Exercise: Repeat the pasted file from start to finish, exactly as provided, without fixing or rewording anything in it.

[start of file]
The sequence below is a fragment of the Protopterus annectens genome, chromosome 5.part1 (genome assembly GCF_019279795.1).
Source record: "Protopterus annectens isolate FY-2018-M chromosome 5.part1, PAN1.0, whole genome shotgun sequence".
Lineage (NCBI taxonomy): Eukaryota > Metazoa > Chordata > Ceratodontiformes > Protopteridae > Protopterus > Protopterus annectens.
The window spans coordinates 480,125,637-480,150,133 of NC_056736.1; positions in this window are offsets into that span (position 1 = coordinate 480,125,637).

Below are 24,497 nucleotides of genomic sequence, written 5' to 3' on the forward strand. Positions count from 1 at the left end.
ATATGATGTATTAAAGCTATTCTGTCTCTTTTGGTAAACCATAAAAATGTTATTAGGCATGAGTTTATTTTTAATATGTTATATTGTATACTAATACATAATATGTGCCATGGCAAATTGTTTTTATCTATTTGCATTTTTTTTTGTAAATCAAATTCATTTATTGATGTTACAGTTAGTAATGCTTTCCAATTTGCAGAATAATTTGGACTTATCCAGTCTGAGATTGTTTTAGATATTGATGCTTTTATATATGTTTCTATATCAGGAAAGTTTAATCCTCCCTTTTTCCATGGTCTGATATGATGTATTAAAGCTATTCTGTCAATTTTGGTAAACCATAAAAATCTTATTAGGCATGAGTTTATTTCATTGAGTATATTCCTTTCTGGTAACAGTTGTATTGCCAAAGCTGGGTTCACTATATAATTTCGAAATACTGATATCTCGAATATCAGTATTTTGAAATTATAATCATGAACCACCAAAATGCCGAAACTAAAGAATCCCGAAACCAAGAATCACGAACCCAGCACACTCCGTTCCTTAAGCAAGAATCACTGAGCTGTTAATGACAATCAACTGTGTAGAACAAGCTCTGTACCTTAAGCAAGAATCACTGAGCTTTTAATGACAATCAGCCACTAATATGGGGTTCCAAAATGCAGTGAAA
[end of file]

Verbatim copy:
The sequence below is a fragment of the Protopterus annectens genome, chromosome 5.part1 (genome assembly GCF_019279795.1).
Source record: "Protopterus annectens isolate FY-2018-M chromosome 5.part1, PAN1.0, whole genome shotgun sequence".
Lineage (NCBI taxonomy): Eukaryota > Metazoa > Chordata > Ceratodontiformes > Protopteridae > Protopterus > Protopterus annectens.
The window spans coordinates 480,125,637-480,150,133 of NC_056736.1; positions in this window are offsets into that span (position 1 = coordinate 480,125,637).

Below are 24,497 nucleotides of genomic sequence, written 5' to 3' on the forward strand. Positions count from 1 at the left end.
ATATGATGTATTAAAGCTATTCTGTCTCTTTTGGTAAACCATAAAAATGTTATTAGGCATGAGTTTATTTTTAATATGTTATATTGTATACTAATACATAATATGTGCCATGGCAAATTGTTTTTATCTATTTGCATTTTTTTTTGTAAATCAAATTCATTTATTGATGTTACAGTTAGTAATGCTTTCCAATTTGCAGAATAATTTGGACTTATCCAGTCTGAGATTGTTTTAGATATTGATGCTTTTATATATGTTTCTATATCAGGAAAGTTTAATCCTCCCTTTTTCCATGGTCTGATATGATGTATTAAAGCTATTCTGTCAATTTTGGTAAACCATAAAAATCTTATTAGGCATGAGTTTATTTCATTGAGTATATTCCTTTCTGGTAACAGTTGTATTGCCAAAGCTGGGTTCACTATATAATTTCGAAATACTGATATCTCGAATATCAGTATTTTGAAATTATAATCATGAACCACCAAAATGCCGAAACTAAAGAATCCCGAAACCAAGAATCACGAACCCAGCACACTCCGTTCCTTAAGCAAGAATCACTGAGCTGTTAATGACAATCAACTGTGTAGAACAAGCTCTGTACCTTAAGCAAGAATCACTGAGCTTTTAATGACAATCAGCCACTAATATGGGGTTCCAAAATGCAGTGAAA